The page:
Talk:James Ussher

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RodWeather's edit

RodWeather added: Regardless, Ussher's calculations were somewhat accurate, and the roughly 6000 year age of the world has been built upon by more recent scholarship and backed up by recent scientific research in creation science.

I have a few problems with this:

  • The first part about the calculations being accurate is expressing an opinion. I agree with the opinion, and Conservapedia does express opinions at times, but we should keep it to a minimum and I don't think it's necessary in this case.
  • The bit about being built upon by more recent scholarship is rather vague as to what it's referring to. As worded at the moment I don't think it means much, but perhaps it could be made clearer.
  • Creation science has produced lots of evidence that is more consistent with a "young" Earth than one billions of years old, but they don't claim to be able to support scientifically an age as specific as around 6,000 years.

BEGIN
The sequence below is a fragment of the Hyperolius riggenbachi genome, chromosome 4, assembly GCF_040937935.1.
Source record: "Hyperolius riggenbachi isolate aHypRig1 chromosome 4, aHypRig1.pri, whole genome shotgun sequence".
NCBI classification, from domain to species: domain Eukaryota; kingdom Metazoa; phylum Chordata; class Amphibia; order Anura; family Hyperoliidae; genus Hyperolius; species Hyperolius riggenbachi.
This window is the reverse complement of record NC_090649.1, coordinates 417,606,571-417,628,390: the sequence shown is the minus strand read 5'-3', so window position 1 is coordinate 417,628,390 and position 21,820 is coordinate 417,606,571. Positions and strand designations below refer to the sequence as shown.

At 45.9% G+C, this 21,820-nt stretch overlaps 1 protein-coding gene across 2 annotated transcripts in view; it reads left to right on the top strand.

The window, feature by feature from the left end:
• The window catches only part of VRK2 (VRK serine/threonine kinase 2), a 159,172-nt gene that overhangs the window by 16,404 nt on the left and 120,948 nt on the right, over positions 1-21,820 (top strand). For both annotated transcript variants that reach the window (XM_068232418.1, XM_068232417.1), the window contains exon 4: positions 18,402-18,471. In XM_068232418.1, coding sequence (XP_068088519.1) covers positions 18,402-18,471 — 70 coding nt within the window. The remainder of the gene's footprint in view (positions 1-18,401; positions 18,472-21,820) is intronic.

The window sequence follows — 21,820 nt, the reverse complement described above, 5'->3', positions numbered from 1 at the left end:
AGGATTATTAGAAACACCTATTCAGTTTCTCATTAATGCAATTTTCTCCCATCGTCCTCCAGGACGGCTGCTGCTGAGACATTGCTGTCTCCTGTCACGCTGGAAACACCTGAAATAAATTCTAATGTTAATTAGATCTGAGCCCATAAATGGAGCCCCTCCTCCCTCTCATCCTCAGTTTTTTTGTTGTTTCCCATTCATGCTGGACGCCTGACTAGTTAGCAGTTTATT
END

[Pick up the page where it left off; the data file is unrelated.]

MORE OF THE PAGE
Philip J. Rayment 05:13, 30 October 2008 (EDT)

Quote from Ussher

People keep repeating this error forever. Ussher's words:

Moreover we find that the years of our forefathers, the years of the ancient Egyptians and Hebrews were the same length as the Julian Year. It consisted of 12 months containing 30 days. (It cannot be proved that the Hebrews used lunar months before the Babylonian captivity.) 5 days were added to the 12th month each year. Every 4 years, 6 days were added to the 12th month. I have noted the continual passing of these years, as set forth in the Bible. Hence the end of Nebuchadnezzar's reign and the beginning of his son Evilmerodach's reign was in the 3442 year of the world. (3442 AM) By collation of Chaldean history and the astronomical cannon it was in the 85 year of Nabonasar. This was 562 BC. or 4152 JP. (Julian Period) From this I deduce that the creation of the world happened in the beginning of the autumn of 710 JP. {d} Using astronomical tables, I determined the first Sunday after the autumnal equinox for the year 710 JP which was October 23 of that year. I ignored the stopping of the sun, in the days of Joshua and the going back of it in the days of Hezekiah. (See the notes in my Annals for 2553 AM and 3291 AM) From thence I concluded, that from the preceding evening of October 23, marks the first day of creation and the start of time.

So, Ussher's date of Creation was not 23 Oct, but 22 Oct in the proleptic Julian Calendar. Sunda62 (talk) 19:16, 4 December 2015 (EST)